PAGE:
1954 RA4 Vanguard

Summary

  • Year of manufacture 
    1954
  • Car type 
    Other
  • Lot number 
    626
  • Drive 
    RHD
  • Condition 
    Used
  • Location
  • Exterior colour 
    Other

Description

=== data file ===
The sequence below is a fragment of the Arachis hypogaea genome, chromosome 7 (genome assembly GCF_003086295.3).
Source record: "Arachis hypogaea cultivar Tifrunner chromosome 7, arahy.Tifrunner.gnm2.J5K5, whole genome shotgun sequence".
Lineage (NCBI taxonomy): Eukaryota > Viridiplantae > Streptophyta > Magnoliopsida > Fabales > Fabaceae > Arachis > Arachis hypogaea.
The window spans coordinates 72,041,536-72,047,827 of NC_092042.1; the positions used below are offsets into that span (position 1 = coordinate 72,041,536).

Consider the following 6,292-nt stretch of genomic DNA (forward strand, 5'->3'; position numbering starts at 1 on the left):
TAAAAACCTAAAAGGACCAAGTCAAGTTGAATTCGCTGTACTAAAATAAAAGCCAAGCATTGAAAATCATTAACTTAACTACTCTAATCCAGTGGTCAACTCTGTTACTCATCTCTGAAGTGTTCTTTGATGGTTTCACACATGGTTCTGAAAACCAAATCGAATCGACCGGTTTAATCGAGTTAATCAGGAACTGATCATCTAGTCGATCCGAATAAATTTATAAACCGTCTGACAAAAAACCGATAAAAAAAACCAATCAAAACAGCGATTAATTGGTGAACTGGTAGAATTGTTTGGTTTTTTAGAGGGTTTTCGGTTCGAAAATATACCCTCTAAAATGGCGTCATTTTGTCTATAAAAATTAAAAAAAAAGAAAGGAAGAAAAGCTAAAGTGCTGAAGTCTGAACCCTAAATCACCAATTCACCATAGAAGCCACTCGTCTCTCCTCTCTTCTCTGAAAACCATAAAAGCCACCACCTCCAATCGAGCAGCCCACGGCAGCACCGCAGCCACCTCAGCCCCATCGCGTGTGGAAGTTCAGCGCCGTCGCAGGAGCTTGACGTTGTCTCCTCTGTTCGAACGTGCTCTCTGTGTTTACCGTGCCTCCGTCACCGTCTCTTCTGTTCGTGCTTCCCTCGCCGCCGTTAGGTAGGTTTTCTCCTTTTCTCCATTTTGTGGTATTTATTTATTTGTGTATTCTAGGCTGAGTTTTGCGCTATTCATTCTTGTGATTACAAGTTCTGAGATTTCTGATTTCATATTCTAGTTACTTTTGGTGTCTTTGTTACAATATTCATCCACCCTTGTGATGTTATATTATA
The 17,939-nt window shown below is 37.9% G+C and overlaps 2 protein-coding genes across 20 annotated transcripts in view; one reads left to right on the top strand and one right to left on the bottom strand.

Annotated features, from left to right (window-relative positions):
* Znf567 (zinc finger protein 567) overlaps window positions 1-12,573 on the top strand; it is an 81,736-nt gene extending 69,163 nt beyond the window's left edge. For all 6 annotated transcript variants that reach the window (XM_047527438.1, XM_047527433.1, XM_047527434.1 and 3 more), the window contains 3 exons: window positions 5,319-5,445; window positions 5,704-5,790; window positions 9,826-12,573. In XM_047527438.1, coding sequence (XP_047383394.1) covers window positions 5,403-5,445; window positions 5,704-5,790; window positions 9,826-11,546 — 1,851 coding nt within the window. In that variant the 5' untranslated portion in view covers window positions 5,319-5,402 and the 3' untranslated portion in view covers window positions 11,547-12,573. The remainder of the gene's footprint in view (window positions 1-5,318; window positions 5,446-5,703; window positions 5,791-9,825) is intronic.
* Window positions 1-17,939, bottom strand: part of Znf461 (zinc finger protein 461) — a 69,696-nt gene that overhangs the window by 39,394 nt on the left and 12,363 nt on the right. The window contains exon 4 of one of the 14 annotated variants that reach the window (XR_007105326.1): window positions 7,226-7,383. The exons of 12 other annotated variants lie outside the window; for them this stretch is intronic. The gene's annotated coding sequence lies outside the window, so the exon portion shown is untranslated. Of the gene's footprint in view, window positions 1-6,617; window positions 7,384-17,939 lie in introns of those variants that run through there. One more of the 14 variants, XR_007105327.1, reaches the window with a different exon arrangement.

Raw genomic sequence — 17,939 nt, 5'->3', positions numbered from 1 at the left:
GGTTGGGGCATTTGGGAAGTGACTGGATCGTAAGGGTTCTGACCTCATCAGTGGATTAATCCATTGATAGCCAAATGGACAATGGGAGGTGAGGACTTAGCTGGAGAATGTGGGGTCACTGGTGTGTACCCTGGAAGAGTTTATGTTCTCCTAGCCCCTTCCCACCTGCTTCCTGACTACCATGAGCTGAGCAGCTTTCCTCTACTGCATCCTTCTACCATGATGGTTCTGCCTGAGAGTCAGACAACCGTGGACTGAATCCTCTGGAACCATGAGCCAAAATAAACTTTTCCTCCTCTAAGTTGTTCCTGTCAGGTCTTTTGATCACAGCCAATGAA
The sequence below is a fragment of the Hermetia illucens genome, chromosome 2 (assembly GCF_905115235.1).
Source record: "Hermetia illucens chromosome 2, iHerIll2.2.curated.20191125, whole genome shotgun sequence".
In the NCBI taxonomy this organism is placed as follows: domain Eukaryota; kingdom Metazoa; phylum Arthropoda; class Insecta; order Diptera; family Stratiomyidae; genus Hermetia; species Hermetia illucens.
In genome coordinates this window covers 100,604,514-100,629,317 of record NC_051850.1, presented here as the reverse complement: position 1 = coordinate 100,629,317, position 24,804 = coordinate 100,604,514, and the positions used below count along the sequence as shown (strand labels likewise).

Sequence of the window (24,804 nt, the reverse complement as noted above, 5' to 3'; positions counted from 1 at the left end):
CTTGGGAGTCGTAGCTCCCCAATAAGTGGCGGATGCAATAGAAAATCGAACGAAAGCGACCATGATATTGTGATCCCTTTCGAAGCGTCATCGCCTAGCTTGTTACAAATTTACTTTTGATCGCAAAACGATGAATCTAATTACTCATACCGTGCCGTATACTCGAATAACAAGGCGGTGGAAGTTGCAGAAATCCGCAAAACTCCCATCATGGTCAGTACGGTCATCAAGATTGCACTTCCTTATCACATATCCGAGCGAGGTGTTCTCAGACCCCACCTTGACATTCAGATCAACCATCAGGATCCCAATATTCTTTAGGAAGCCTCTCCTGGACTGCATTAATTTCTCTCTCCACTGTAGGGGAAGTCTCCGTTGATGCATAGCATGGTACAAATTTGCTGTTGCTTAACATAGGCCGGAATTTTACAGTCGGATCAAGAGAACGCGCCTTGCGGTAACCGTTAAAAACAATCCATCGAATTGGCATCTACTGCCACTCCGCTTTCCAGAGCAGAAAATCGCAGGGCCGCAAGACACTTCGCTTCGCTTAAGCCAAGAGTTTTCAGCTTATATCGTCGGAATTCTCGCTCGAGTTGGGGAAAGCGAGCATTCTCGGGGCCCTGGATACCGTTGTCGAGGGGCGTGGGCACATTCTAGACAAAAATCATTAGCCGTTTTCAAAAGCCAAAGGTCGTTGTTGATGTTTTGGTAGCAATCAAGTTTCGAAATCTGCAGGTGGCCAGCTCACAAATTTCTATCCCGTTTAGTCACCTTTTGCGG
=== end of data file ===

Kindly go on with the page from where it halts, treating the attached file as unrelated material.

One of fiveor sixinnovative single-seatersbuilt by Hec Green and Jack BrewerFIA papers till 2029 and has been invited to the Goodwood Revival meetingRace history at International events (Lady Wigram Trophy)Currently co-owned by legendary New Zealand driver Paul RadisichA great showcase for Kiwi ingenuity that deserves to be recognized on a global stageHector (Hec) Green was a prolific builder of New Zealand racing Specials. From the late 1940's through mid-1950's, the Christchurch based, Otago born engineer, along with Jack Brewer, produced a series of interesting race cars, that were highly innovative in their design and execution.Working in partnership with Jim Lee at Grenly Engineering, and later joined by Brewer, Greens focus, initially at least, was to build his cars "light and simple". But very quickly, with each progressive model, the Green/Brewer pairing grew ever bolder in their design, their ability to repurpose unrelated or scrapyard parts, or build components completely from scratch. Many of the designs they incorporated into their race cars were years ahead of European Formula 1 developments.The first car to carry the RA designation appeared in 1948and was based on a 6-cylinder 1936 Wolseley. Green, who was introduced to motor racing through his business partners Lee and Brewer, purchased a wrecked Wolseley that started life as a British Police pursuit vehicle and was imported into New Zealand. Green stripped the Wolseley of its 1,604cc straight-6 engine, wheels, and brakes, and sold the remains. From here he had the basis for what became known as the RA Wolseley. Green chose Ford Model T chassis rails, into which he bored large holes to reduce weight. Quarter elliptic springs were fitted front and rear.The Wolseley 6 engine was rebuilt and featured triple SU carburettors, lightened pistons, triple valve springs, a Scintilla Vertex magneto, and a hot camshaft designed and built from scratch by Hec Green. Indeed, camshafts were his speciality and having designed and built his own camshaft grinder, camshaft work provided a steady income stream for Greenly Engineering.The first known event for the RA Wolseley, which weighed a mere 500 kilograms, was the Halswell Road grass Hillclimb in 1948, where both Hec and his brother Graham drove it.RA Wolseley also competed in the Summit Road Hillclimb, and North Island Sprint Championship, both in late 1948, where Green took the fastest time of the day at Summit Road, and a class win in the North Island Sprint. He won the South Island Beach Championship in early 1949, and qualified third for the first-ever Wigram race (named the Lady Wigram Trophy from 1951) on 25/26 February 1949. In the end, Green placed fourth but recorded the fastest lap. He collected 10 pounds in prize money.The 1949 season saw Green win his class in the South Island Hillclimb Championship, plus Fastest Time of the Day (FTD) at the Petone Sprint, Summit Road Hillclimb, and Aylesbury Speed Trials.Meanwhile, fellow Christchurch racer Pat Hoare (later to commission the unique Ferrari Dino 3 litre Tasman car) commissioned Green to build him a car, which first appeared in 1949. The little racer was fitted with the 972cc engine and various other parts from Hoares Singer Le Mans. Green sought to make the car small and light and to get the centre of gravity as low as possible, including the driver, and as such, incorporated a novel approach to transfer power from the front-mounted engine to the rear wheels. While the driveshaft sat low, it passed beneath the driver to the differential, with a chain drive providing drive up to the rear axles. The car was fitted with an aluminium body built over a tubular framework.Hoare contested the 1949 Wigram race, qualifying last but one, and retired after twelve laps, again when the car overheated. It quickly became apparent this car needed more power, and in place of the little Singer engine went a supercharged 1,442cc Vauxhall unit. With the new engine installed, the Hoare machine was fast, but it suffered ongoing reliability problems. However, it did hold together for the 1950 Wigram event, in which he would have finished sixth, but for a push start following a spin from which he was disqualified.Hec Green contested this race in the RA Wolseley, and after starting third on the grid, ran competitively throughout to win. Both Green and Hoare entered the first New Zealand Grand Prix, at Ohakea. Green qualified third fastest, while Hoare was fifteenth. In the race, Green eventually finishing second, while Hoare moved forward to finish sixth.Meanwhile, in 1950, another Hec Green Special appeared, commissioned by Des Wild for David Owen to drive. Fitted with a 1,094cc Fiat engine, this car was built as a two-seater. It was entered in the 1950 Wigram race, where Owen qualified and finished fifth.Typically, RA Wolseley evolved continuously, but Green and Brewer had already been working on its replacement, which made its race debut during the 1951 season. This car, known as the RA Vanguard, would be one of the most revolutionary designs, not only in New Zealand but in all of world motorsports at the time.Green and Brewer were able to attain a British Intelligence Objectives Sub-Committee report on the investigation into the development of German Grand Prix racing cars between 1934 and 1939. Following World War II, the BIOS investigated and reported on various aspects of German industry, including the state-sponsored Mercedes-Benz and Auto-Union Grand Prix racing cars. This information and related secrets were then made available to purchase. As Jack Brewer said, We just wrote to the Ministry in the UK, got a letter back and the price was ridiculously cheap. I guess they didnt think that the information was worth much to anyone. That RA Vanguard looked a little like a miniature Auto Union is no coincidence.Green and Brewer studied the report in detail andfrom it, they began planning the RA Vanguard. Although the incredible Auto Union racing cars were rear-engined, and John Cooper had started producing rear-engined race cars for Formula 3, this configuration was in no way common in 1950. Indeed, rear-engined cars were yet to appear in Formula 1, other than Harry Schells brief and unsuccessful appearance at Monaco in an F2/3 car.That a small engineering workshop in Christchurch, New Zealand, could take a set of Auto Union blueprints and build its own rear-engined racing car is ambitious. But Green was nothing if not enthusiastic, and talented, and he was driven by engineering challenges. As its name implies, the RA Vanguard was powered by a 4-cylinder 2,088cc Vanguard engine, to which a Wade supercharger, possibly a modified War surplus cabin blower, was fitted. The supercharger was chain driven. A pair of SU carburettors were used, while spent gases exited through four stubby exhaust pipes, which pointed skyward, much like those on the Auto Unions. The supercharger ran 16lb boost and the engine produced around 200hp on methanol.To allow Green and Brewer to mount the engine behind the driver, they used a Citroen-ERSA gearbox. While Cooper racing cars were using a rear-engined layout at the time, theirs were a simple design using a motorcycle engine which drove the rear wheels with a chain. Itd be five years later before they incorporated the ERSA box into their designs.The RA Vanguard chassis was made of four steel tubes, all of the same length. Two were 4 inches in diameter, and two were 2 inches in diameter and ran the length of the car with the 4-inch tubes at the top. All four tubes featured a long, gradual bend at the rear, and met in the middle. Fabricated members braced the four tubes together, and also provide the various mounting points.Front suspension was based on the Ferdinand Porsche designed Auto Union blueprints, and was independent, with aluminium trailing arms made from scratch. Following the War, aluminium was extremely hard to source in New Zealand. However, Green and Brewer frequented RNZAF auctions at Wigram and were able to acquire propellers and other War surplus items that could be melted or machined. Trailing arms were carved from aircraft propellers.The rear end used low-pivot swinging half-axles made from tapered early Ford torque tubes. The rear suspension used War surplus Kittyhawk tail wheel oleo struts. Aircraft -style rubber bands (bungee cords) completed the suspension layout and would stretch and retract, working against the shock movement.The RA Vanguard featured rack and pinion variable-ratio steering with eccentric offset, designed by Green. In a straight line, the steering was low geared but increased as the wheel was turned.Green also designed and built the 16-inch diameter wheels. The bold little race car was painted orange with white wheels. Greens friend George Begg (later to manufacture the very successful Begg F5000 cars) had a spare can of orange tractor paint and offered for the project. It was free, so Green was happy to accept.RA Vanguard made its first appearances in late 1951, including a quarter-mile sprint where it clocked an impressive 13.8sec run from a standing start. Its first major event was the International 1951 Lady Wigram Trophy. But the impressive new car didnt even make it to the start line when a piston was holed in practice. 1951 saw the car entered in various events, including sprints, hill climbs, plus the New Zealand Beach Racing Championship, held at Oreti.In February 1952, Green again entered the Lady Wigram Trophy where he started from fifth on the grid. At the start, Green leapt from the second row to chase John McMillans McMillan Special, another locally designed and produced rear-engined single-seater, although one based more closely on Cooper design principles, including chain drive to the rear wheels.By the end of lap 1 Green was in front, followed by Hec McLean in a Cooper-JAP, Les Moore in an Alfa Romeo Tipo B, and George Smith in the newly built GeeCeeEss Special. Green began to pull away from the field, chased by Smith and Moore, andwhile the two front-engined 8-cylinder cars battled, the little 4-cylinder rear-engined car drew further ahead. Until lap 14, when it coasted to a halt. The gearbox had failed.Green tended not to travel to the North Island, where an increasing number of high-quality events were taking place. Instead, he remained in the South Island, tackling local competitions. For him, the engineering challenges were at least as enjoyable as the racing itself. He entered the 1953 Lady Wigram Trophy, which boasted a great entry, including 1953 CWF Hamilton Trophy winner Ron Roycroft in his Alfa Romeo P3, and 1952 Ohakea Trophy winner George Smith in the GeeCeeEss.Green started from the back row of the grid following a troubled Heat race, but rapidly worked his way forward, to battle Roycroft for second in the early laps. This continued until lap 12 when the RA coasted to a stop. The RA was then entered for the first Dunedin Street Race, held in June 1953 butit wasnt Green who was listed as the driver, it was Jack Brewer. However, the little orange racer failed to reach the start line when Brewer suffered a gearbox failure in practice, locking the rear wheels solid at speed.The gearbox proved to be the RAs Achilles heel throughout its early racing life. Indeed, years later when Cooper began using the ERSA gearbox, Citroen agreed to strengthen it for greater reliability. But this was not an option for Green and Brewer in 1953.One of the first attempts they made to cure the problem was to remove reverse gear and manufacture their own gears and shafts, converting it to a close-ratio 4-speed. But still it failed. Eventually, Green found drawings for a constant mesh Cisitalia gearbox and was confident this would provide the strength they needed. To that end, they discarded the Citroen gearbox entirely and set about making patterns, casting aluminium cases, and cutting their own gears and shafts to build a completely new replacement for the discarded Citroen.Finally, this appeared to solve the gearbox issues that gearbox is still in the car nearly 60 years later. But it took time to resolve, and by 1953, Green was already working on his next project, having tired of the RA Vanguard. The result was the hugely impressive RA Special, which Green raced from 1954.For the next few years, the RA Vanguard was driven sporadically by a series of drivers, including Jack Brewer and Geoff Mardon. Reliability issues continued to haunt the little car but it was still fast in the 1958 Lady Wigram the car was running third behind Lister works driver Ross Jensen in his Maserati 250F and a young Bruce McLaren in a 2 litre Cooper.Hec Green sold out his share in Grenly Engineering to Brewer, and with the RA Vanguard being a company asset, it remained with Brewer. Brewer had no interest in racing the car, so placed it on the market, where it was purchased by speedway bike racing legend, Les Moore, in 1959. Les was the father of Ronnie Moore, who would twice win the World Speedway Championship. Driving an Alfa Romeo Tipo B, Les Moore won the first Wigram race in which the winner was awarded the Lady Wigram Trophy.On purchasing the RA Vanguard, Moore rebuilt the rear suspension, replaced the Hec Green wheels with wire wheels, and entered selected events in the 1960 season, including the Lady Wigram Trophy, but retired with tyre failure after 8 laps.Les Moore also entered an event in Washdyke, Timaru, in the winter of 1960. During his race, a wheel tucked under the car, sending it into a somersault, and throwing Les clear - however, the car landed on him, killing him in the process.Les son Ronnie, whose speedway racing career kept him in Europe for much of the year, had nowhere to store the RA. Despite the crash, it wasnt heavily damaged. Jack Brewer agreed to store the car at Grenly Engineering, where it sat for several years until purchased by Bob Blackburn. Blackburn attempted to get the car running again, but found the supercharger, which was made from electron magnesium alloy, wouldnt run. He took it back to Brewer to diagnose, and when opened up, was found to be unsalvageable, due to having run on alcohol, but having sat since Les Moores accident in 1960. The engine was weak without the supercharger, and again it disappeared.Eventually, enthusiast Grant Cowie purchased the remains from Blackburn where theyd sat in the elements out the back of his workshop for many years. The car ended up with Mike Courteney, who the car made some historic racing appearances, including at the Hamilton Street Races.The RA was then sold to Richard Anderson, who historic raced it for a couple of years, before, after much discussion with original builder Jack Brewer, set about rebuilding the car back to correct specifications. Rather than paint it the orange of the original, Anderson instead opted for silver, which gives the little car a distinctive miniature Auto Union look.Richard Anderson historic raced the fully rebuilt RA on occasion but found he wasnt using the car enough and had a stockpile of other projects demanding his attention, and in 2017 it was purchased by the current owners.1950s New Zealand was a challenging place to go motor racing. Draconian import laws massively restricted the average persons ability to source cars or speed equipment from overseas. Added to that a total lack of permanent racing facilities plus a limited number of events each season, meant even attending races required a herculean effort. Racing machines had to be built by mating together standard road car parts, or recommissioning items originally created for totally different purposes. Or simply building them from scratch, as Hec Green and Jack Brewer did. But this is what made New Zealand racers so adaptable, and so creative, and what made their services in international racing so sought after. This fascinating little car provides a great showcase of Kiwi ingenuity that deserves to be recognized on a global stage. Veteran Kiwi motorsport writer Alan Dick describes Green a genius and the car as the most ingenious and important of all the NZ-built racing cars.In all, there were at least five, possibly six RA race cars built. The wording behind the RA abbreviation isnt completely clear. When asked Hec Green reportedly said Rong Again. Hecs business partner Jack Brewer, however, said it stood for Racing Associates. Perhaps fittingly, its true identity will remain a mystery.The car comes with a spare engine (condition unknown), spare supercharger, 2 sets of pistons and spare magneto, which will need to be collected from near Gatwick.